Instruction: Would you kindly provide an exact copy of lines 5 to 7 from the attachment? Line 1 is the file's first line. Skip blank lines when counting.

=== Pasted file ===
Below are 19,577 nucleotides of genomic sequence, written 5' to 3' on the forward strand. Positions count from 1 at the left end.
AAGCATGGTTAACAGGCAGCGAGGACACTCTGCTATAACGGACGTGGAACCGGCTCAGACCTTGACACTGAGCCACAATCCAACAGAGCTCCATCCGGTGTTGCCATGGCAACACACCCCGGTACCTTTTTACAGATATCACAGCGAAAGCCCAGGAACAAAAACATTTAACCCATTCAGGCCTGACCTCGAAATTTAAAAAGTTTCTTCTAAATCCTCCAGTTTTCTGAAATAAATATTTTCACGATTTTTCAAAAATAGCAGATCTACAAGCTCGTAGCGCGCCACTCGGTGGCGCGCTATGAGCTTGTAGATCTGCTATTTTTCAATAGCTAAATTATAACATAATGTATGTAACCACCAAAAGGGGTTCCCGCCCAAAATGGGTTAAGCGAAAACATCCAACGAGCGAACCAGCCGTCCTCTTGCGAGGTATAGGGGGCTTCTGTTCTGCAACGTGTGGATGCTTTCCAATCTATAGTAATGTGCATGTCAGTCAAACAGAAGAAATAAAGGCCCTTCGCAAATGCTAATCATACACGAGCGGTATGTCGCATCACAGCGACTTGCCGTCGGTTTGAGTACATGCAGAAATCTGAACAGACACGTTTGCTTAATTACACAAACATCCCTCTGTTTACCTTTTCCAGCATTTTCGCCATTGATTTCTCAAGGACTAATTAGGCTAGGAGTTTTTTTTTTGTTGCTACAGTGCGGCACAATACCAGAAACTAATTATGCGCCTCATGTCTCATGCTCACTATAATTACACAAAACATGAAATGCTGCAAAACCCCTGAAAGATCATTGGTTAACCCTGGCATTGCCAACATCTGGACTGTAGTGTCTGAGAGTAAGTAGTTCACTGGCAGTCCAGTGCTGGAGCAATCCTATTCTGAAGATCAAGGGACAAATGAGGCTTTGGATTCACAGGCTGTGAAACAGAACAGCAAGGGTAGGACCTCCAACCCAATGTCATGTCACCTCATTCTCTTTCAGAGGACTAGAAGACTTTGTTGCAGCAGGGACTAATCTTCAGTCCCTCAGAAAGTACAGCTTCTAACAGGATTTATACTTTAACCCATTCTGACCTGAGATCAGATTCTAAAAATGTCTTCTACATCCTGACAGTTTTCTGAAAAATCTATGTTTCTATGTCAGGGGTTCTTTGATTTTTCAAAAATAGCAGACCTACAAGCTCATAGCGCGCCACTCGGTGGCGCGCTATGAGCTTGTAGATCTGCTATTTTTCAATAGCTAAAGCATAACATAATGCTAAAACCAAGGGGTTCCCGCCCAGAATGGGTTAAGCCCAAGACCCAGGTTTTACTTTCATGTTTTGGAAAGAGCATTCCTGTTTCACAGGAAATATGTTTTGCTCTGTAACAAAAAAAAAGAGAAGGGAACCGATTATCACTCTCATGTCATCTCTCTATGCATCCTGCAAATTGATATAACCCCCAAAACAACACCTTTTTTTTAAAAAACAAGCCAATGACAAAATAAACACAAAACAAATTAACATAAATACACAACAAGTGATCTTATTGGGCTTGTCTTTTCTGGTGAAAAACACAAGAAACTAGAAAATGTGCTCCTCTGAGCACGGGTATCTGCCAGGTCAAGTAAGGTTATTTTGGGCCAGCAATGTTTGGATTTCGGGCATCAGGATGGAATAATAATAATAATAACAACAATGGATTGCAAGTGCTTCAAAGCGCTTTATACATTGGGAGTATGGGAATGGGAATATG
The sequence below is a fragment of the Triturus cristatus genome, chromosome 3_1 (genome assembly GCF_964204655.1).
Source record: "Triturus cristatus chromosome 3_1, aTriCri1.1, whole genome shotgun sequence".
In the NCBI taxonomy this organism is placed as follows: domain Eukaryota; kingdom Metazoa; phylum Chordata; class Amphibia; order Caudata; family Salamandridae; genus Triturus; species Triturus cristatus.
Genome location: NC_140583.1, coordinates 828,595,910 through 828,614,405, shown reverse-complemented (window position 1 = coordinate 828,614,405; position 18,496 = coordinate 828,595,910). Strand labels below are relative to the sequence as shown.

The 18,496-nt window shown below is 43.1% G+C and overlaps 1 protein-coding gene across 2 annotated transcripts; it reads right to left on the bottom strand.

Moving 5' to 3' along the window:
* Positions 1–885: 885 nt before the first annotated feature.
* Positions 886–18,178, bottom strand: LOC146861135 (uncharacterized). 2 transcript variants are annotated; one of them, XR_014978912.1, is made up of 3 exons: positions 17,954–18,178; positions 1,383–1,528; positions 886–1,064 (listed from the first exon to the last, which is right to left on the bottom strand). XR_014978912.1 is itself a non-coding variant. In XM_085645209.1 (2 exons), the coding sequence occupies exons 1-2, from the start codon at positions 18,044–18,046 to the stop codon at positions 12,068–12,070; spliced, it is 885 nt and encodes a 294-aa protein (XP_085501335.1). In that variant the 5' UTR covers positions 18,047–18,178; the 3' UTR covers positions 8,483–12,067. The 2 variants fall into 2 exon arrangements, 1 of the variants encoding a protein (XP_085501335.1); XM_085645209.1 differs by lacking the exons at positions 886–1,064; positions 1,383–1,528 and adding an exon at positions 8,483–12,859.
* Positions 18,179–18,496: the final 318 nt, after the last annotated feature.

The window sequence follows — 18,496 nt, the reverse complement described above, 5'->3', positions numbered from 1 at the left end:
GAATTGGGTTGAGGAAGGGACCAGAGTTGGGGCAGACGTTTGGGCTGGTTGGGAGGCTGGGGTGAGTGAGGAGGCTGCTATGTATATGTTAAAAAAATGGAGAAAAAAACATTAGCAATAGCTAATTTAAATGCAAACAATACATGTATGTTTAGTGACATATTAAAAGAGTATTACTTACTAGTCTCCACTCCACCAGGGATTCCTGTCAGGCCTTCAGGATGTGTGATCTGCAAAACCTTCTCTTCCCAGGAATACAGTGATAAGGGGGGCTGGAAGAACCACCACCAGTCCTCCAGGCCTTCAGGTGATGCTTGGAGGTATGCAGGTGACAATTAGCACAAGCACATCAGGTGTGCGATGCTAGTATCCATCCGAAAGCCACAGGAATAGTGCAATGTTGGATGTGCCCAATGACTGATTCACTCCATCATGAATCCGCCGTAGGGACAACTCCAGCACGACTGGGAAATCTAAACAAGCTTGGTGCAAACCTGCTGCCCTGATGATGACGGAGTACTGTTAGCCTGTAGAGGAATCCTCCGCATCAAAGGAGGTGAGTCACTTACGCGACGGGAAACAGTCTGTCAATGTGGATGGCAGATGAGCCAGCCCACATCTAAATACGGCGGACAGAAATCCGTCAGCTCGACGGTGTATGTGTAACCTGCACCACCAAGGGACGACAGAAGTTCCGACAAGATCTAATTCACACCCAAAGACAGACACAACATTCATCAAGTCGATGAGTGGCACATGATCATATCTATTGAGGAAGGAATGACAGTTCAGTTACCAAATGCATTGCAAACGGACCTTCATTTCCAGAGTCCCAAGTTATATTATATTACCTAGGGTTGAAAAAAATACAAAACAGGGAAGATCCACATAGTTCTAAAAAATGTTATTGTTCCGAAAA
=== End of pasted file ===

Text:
In the NCBI taxonomy this organism is placed as follows: domain Eukaryota; kingdom Metazoa; phylum Chordata; class Amphibia; order Caudata; family Salamandridae; genus Triturus; species Triturus cristatus.
Genome location: NC_140583.1, coordinates 828,595,910 through 828,614,405, shown reverse-complemented (window position 1 = coordinate 828,614,405; position 18,496 = coordinate 828,595,910). Strand labels below are relative to the sequence as shown.

The 18,496-nt window shown below is 43.1% G+C and overlaps 1 protein-coding gene across 2 annotated transcripts; it reads right to left on the bottom strand.